Rushbond, the Leeds-based property company, commissioned Tim Etchells to create a permanent neon art installation for the new student apartment scheme at the Algernon Firth Building on Great George Road in the city centre.
The artwork, entitled “Where the heart is”, is a fragment of the well-known phrase home is where the heart is.
A reference to the building’s new life as residential accommodation, a place where students make their first independent home away from family, the piece also respects the building’s former use as the Institute of Pathology – a site of anatomical research and learning.
There is also reference to the ‘heart’ and philanthropic generosity of Sir Algernon Firth, renowned industrialist and philanthropist, chairman of the family carpet manufacturing business, T.F. Firth and Company, in establishing the Institute as well as the numerous contributions he made to other charitable projects in Leeds.
Tim Etchells’ work was selected following a competition for which artists were invited to submit proposals for this 1930s art-deco listed building, which is situated adjacent to the Leeds General Infirmary.
Working with Project Space Leeds, the team behind The Tetley – a new centre for contemporary art and learning in Leeds – the artist’s work adds to the overall contemporary public art offer of the city which is home to two major venues that form part of the Yorkshire Sculpture Triangle.
Where the heart is is Etchells’ first public art installation in the North of England.
Jonathan Maud, managing director of Rushbond, said:
“We are thrilled to be working with an artist of Tim’s calibre and it is a fantastic opportunity for a Yorkshire artist to have his work placed on public display right here in Leeds city centre.
“We hope that a cool neon art installation will provide a source of inspiration and interest for our student residents and neighbours, as well as the wider city centre community and add to the growing status and role of Leeds as a focus for contemporary art and culture”.
Pippa Hale of Project Space Leeds said:
“Tim Etchells is a well established artist and writer based in Sheffield who has exhibited widely in the UK and abroad.
“His proposal to use neon is reflective of the building’s architecture and a medium that Tim has become internationally renowned for using.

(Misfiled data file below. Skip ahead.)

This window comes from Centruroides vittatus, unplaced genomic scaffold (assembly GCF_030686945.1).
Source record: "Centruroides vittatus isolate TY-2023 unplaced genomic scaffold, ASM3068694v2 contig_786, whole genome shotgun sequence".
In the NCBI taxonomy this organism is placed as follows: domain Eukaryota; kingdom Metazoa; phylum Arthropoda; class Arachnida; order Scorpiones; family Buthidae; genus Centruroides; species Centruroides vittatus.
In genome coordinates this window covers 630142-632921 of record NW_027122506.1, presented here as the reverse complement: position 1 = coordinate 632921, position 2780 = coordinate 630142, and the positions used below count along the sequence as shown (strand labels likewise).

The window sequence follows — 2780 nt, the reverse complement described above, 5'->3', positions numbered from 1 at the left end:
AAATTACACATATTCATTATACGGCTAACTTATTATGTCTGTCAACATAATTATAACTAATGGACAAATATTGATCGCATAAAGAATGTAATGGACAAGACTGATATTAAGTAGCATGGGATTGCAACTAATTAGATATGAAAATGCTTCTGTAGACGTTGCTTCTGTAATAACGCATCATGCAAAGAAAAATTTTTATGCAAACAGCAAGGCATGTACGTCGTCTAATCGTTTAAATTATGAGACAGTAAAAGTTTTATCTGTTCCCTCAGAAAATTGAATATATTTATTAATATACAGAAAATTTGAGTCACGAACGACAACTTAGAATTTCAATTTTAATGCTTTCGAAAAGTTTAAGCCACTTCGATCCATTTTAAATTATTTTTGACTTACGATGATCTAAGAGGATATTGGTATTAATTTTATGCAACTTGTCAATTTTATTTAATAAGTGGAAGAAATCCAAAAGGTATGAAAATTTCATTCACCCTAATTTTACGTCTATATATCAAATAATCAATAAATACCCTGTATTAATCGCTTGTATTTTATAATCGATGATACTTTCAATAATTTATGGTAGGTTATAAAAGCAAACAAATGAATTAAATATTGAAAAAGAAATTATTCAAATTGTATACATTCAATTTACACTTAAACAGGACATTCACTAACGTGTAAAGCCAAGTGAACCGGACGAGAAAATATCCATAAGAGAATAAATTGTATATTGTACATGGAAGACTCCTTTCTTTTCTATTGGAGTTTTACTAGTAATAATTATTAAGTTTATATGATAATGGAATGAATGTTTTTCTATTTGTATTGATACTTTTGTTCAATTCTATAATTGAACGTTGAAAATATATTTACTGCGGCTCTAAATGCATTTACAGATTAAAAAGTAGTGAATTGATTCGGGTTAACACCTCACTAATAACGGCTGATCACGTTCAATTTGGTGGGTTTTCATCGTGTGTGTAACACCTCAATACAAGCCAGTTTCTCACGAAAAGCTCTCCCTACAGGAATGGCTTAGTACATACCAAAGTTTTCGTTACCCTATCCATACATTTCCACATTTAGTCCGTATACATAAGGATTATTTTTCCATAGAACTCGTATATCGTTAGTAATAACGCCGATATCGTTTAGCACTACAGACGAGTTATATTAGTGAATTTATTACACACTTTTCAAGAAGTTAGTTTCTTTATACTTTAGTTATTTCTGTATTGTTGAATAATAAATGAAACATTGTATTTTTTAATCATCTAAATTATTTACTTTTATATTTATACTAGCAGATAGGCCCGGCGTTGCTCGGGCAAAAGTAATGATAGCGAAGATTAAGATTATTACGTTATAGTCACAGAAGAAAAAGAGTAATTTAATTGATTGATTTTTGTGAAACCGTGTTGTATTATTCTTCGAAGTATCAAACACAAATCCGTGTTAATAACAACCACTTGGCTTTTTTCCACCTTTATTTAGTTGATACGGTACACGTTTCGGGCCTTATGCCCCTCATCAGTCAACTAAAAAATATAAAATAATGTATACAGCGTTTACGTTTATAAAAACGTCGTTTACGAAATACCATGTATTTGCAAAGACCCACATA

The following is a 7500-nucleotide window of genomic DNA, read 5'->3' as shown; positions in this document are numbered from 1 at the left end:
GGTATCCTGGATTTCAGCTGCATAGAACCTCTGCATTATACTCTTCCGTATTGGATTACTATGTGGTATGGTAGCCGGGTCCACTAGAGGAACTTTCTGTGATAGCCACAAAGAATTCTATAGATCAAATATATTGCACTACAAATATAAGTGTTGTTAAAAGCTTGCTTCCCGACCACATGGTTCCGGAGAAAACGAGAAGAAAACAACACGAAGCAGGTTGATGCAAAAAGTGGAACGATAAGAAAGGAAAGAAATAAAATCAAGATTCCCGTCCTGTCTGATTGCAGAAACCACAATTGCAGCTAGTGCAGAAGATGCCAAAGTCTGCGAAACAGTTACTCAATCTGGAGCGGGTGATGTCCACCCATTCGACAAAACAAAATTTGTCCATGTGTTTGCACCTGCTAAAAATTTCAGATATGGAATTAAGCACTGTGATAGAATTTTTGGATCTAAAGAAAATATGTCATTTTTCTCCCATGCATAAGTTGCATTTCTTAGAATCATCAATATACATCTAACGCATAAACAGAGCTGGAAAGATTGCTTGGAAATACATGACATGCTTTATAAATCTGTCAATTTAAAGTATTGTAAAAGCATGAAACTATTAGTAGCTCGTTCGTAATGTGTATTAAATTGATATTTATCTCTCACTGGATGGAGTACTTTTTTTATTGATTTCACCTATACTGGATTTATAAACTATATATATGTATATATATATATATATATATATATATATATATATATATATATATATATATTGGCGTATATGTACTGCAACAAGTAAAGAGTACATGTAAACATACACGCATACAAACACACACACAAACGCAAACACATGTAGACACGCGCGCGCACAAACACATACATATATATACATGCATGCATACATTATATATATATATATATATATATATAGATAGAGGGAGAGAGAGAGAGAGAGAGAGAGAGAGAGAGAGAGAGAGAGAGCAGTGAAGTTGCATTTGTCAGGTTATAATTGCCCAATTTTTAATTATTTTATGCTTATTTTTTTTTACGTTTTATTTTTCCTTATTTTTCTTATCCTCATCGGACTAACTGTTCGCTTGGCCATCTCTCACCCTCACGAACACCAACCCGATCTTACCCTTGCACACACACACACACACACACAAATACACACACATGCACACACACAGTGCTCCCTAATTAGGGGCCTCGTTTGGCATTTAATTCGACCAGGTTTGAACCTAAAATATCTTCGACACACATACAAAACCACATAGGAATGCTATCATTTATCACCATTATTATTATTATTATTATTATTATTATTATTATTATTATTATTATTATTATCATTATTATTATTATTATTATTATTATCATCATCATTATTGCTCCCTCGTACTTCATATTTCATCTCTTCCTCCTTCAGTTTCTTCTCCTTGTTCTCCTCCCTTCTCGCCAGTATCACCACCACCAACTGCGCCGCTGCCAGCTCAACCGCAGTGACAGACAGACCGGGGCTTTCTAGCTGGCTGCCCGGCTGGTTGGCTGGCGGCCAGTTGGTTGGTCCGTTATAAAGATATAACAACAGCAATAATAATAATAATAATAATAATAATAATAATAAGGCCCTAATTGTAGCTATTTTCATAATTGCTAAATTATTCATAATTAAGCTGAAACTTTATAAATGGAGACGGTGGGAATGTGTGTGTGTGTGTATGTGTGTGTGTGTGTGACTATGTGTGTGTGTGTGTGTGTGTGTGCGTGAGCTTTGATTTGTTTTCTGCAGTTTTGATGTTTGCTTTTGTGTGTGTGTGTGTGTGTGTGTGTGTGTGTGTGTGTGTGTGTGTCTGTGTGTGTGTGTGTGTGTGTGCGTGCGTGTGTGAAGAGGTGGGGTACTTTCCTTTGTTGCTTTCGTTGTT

“We have seen how his substantial body of work looks at using simple and intriguing phases to explore the contradictory aspects of language and poetry”.
Tim Etchells said:
“Neon sits really well with the building’s style and has a historic place in Leeds – the Headrow was awash with neon lighting from the 1930s.
“Gesturing to past and present uses of the building, the commission is a great opportunity for me to create a highly visible public-space work in Leeds, making what I hope is a playful and poetic addition to public art in the city”.
Peter Murray, founding and executive director of Yorkshire Sculpture Park, a key location in the Yorkshire Sculpture Triangle, said:
“We are greatly encouraged that Rushbond has enabled an artist of Tim’s calibre to create this important new work for the centre of Leeds.
“It continues to build the region’s international status as a centre for sculpture, building on its rich heritage and reputation.
“It is fitting that this and future generations of students be inspired on a daily basis by the experience of sculpture, echoing Yorkshire’s profoundly important and pioneering educational theorists including Sir Herbert Read and Sir Alec Clegg.’
Rushbond has been a strong supporter of the arts in the Yorkshire region for many years and has commissioned a number of public art works in Leeds, including Steeped Vessels and the Sheaf Tree at Brewery Wharf and the Walter Jack sculpture adjacent to BBC Leeds.
In partnership with Leeds Metropolitan University, the company founded The Rushbond Arts Scholarship which seeks to reward selected talented, first year and final year undergraduate students from the School of Art, Architecture & Design.
Dr Rebekka Kill, head of Art, Architecture and Design was one of the judges for this commission, said:
“The building was originally the Institute of Pathology and Etchells’ text references this, it’s new purpose as a student residence and I also love that the street will be flooded with red light.
“This is playful, poetic and genuinely important public art.”